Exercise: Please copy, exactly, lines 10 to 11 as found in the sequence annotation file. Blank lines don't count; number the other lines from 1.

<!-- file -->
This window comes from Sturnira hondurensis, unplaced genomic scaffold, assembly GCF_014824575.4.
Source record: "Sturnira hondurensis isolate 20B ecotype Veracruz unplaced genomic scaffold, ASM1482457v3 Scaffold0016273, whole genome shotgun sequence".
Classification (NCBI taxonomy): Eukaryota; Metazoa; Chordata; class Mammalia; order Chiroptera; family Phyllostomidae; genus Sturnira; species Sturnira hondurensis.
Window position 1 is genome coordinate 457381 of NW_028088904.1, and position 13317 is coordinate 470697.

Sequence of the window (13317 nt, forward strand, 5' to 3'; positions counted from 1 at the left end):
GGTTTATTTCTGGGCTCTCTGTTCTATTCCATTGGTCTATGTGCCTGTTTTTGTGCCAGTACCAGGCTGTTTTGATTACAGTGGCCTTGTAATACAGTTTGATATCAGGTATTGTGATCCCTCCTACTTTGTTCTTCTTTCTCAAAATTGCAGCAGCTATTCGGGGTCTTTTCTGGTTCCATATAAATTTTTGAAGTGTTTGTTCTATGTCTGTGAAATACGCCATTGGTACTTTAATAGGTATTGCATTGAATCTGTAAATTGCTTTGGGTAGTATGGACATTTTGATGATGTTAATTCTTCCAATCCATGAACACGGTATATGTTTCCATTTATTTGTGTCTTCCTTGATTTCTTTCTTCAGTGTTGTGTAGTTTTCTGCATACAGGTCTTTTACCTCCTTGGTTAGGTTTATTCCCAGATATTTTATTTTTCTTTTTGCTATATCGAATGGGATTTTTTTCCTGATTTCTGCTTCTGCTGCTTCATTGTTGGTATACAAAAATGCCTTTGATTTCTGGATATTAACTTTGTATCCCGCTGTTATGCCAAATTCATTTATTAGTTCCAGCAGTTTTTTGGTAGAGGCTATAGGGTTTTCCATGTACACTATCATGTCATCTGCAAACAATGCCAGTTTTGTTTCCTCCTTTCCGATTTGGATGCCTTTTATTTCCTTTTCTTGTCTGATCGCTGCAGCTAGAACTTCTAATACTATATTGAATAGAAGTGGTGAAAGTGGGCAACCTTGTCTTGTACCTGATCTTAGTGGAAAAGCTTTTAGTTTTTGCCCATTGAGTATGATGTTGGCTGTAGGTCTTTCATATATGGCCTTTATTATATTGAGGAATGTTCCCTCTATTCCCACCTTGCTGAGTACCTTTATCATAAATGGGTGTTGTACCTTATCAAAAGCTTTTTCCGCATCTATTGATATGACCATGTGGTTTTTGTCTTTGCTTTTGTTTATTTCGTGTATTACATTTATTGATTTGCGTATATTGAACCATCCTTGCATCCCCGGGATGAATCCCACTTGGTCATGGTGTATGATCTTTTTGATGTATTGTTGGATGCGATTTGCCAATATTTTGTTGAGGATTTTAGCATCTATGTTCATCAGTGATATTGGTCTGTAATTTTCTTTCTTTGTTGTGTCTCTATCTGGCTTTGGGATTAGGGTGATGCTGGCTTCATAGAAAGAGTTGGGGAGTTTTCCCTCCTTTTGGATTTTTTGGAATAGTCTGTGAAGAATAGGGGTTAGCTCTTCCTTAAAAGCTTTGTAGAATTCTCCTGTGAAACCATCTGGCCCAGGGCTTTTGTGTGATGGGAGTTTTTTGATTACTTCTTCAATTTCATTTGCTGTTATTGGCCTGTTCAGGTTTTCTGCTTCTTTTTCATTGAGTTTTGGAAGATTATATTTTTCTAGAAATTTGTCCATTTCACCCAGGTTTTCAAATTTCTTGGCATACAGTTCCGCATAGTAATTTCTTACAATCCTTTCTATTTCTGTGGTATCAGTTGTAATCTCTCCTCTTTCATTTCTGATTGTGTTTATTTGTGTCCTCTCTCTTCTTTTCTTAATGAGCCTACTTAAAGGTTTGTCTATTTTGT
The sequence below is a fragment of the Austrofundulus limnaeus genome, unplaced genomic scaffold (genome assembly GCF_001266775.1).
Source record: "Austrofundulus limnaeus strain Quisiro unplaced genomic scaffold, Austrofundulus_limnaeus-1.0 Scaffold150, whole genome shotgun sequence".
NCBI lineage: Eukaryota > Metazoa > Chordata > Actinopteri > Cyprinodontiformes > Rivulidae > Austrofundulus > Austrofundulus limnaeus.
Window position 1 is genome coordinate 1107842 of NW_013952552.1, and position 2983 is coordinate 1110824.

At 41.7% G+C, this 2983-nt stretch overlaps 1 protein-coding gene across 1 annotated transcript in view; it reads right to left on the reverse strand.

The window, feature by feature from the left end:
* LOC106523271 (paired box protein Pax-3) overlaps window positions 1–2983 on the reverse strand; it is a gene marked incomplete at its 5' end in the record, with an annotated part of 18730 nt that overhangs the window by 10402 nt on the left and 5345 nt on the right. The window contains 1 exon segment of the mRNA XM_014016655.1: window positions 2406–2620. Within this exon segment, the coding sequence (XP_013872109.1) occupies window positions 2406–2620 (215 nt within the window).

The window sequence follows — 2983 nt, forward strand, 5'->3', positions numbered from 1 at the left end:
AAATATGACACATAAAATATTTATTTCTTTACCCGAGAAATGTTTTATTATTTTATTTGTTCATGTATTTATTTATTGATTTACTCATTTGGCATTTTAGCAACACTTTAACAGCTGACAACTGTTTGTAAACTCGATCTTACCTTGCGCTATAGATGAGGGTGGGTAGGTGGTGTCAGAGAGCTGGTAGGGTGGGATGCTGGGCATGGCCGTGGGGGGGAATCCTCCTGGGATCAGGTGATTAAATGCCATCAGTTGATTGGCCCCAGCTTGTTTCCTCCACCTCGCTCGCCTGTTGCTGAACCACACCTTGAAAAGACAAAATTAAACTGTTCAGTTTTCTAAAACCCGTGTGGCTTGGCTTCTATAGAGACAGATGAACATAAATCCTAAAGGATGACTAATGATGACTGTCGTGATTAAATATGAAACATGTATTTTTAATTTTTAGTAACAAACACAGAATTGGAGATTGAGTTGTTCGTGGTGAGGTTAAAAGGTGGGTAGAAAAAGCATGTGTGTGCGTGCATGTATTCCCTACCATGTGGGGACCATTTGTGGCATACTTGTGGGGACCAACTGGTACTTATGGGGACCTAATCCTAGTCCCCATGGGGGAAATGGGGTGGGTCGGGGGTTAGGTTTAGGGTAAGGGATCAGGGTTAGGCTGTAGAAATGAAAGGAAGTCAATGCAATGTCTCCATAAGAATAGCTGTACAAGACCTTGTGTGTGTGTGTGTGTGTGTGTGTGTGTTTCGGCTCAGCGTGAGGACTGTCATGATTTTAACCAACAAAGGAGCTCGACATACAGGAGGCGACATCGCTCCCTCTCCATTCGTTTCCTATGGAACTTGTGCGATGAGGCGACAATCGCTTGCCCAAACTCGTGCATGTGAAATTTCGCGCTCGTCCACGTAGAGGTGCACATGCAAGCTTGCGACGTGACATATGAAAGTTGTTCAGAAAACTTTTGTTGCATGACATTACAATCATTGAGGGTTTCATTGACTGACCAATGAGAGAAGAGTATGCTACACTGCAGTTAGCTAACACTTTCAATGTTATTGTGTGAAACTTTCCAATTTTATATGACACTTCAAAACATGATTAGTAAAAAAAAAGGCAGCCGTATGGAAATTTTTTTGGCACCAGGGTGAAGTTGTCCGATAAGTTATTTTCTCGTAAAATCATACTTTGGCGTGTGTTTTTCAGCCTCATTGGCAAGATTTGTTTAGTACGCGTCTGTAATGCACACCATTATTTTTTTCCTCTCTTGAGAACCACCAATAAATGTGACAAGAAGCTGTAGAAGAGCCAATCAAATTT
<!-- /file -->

Window position 1 is genome coordinate 1107842 of NW_013952552.1, and position 2983 is coordinate 1110824.

At 41.7% G+C, this 2983-nt stretch overlaps 1 protein-coding gene across 1 annotated transcript in view; it reads right to left on the reverse strand.